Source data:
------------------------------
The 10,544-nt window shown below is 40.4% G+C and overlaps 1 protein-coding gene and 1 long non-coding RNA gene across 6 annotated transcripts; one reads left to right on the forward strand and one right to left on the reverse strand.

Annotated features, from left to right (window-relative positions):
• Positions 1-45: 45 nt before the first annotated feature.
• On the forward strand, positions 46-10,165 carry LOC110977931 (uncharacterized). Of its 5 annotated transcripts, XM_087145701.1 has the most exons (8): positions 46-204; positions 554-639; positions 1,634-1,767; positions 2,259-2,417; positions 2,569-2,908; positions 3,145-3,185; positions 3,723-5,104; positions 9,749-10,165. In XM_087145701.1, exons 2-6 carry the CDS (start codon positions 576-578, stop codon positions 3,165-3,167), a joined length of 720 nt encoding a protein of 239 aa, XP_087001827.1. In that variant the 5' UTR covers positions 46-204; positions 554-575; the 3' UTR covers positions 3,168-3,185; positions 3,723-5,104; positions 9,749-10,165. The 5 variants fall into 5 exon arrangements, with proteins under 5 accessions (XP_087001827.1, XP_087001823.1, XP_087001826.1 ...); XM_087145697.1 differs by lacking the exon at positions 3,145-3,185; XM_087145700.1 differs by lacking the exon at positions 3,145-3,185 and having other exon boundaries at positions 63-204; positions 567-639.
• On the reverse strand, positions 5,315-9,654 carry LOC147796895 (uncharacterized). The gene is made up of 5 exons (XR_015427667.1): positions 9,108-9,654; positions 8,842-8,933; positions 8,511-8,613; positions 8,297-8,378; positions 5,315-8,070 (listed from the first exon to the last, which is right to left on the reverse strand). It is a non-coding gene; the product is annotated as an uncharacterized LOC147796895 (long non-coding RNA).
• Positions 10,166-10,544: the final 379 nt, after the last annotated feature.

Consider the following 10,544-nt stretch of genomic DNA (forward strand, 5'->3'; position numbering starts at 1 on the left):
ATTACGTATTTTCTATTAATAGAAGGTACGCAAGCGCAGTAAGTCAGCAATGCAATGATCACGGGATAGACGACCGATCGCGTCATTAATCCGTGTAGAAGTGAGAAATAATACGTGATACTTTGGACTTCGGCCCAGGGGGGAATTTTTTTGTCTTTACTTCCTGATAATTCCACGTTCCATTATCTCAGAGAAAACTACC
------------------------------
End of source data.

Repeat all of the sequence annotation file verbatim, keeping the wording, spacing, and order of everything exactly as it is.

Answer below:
The 10,544-nt window shown below is 40.4% G+C and overlaps 1 protein-coding gene and 1 long non-coding RNA gene across 6 annotated transcripts; one reads left to right on the forward strand and one right to left on the reverse strand.

Annotated features, from left to right (window-relative positions):
• Positions 1-45: 45 nt before the first annotated feature.
• On the forward strand, positions 46-10,165 carry LOC110977931 (uncharacterized). Of its 5 annotated transcripts, XM_087145701.1 has the most exons (8): positions 46-204; positions 554-639; positions 1,634-1,767; positions 2,259-2,417; positions 2,569-2,908; positions 3,145-3,185; positions 3,723-5,104; positions 9,749-10,165. In XM_087145701.1, exons 2-6 carry the CDS (start codon positions 576-578, stop codon positions 3,165-3,167), a joined length of 720 nt encoding a protein of 239 aa, XP_087001827.1. In that variant the 5' UTR covers positions 46-204; positions 554-575; the 3' UTR covers positions 3,168-3,185; positions 3,723-5,104; positions 9,749-10,165. The 5 variants fall into 5 exon arrangements, with proteins under 5 accessions (XP_087001827.1, XP_087001823.1, XP_087001826.1 ...); XM_087145697.1 differs by lacking the exon at positions 3,145-3,185; XM_087145700.1 differs by lacking the exon at positions 3,145-3,185 and having other exon boundaries at positions 63-204; positions 567-639.
• On the reverse strand, positions 5,315-9,654 carry LOC147796895 (uncharacterized). The gene is made up of 5 exons (XR_015427667.1): positions 9,108-9,654; positions 8,842-8,933; positions 8,511-8,613; positions 8,297-8,378; positions 5,315-8,070 (listed from the first exon to the last, which is right to left on the reverse strand). It is a non-coding gene; the product is annotated as an uncharacterized LOC147796895 (long non-coding RNA).
• Positions 10,166-10,544: the final 379 nt, after the last annotated feature.

Consider the following 10,544-nt stretch of genomic DNA (forward strand, 5'->3'; position numbering starts at 1 on the left):
ATTACGTATTTTCTATTAATAGAAGGTACGCAAGCGCAGTAAGTCAGCAATGCAATGATCACGGGATAGACGACCGATCGCGTCATTAATCCGTGTAGAAGTGAGAAATAATACGTGATACTTTGGACTTCGGCCCAGGGGGGAATTTTTTTGTCTTTACTTCCTGATAATTCCACGTTCCATTATCTCAGAGAAAACTACC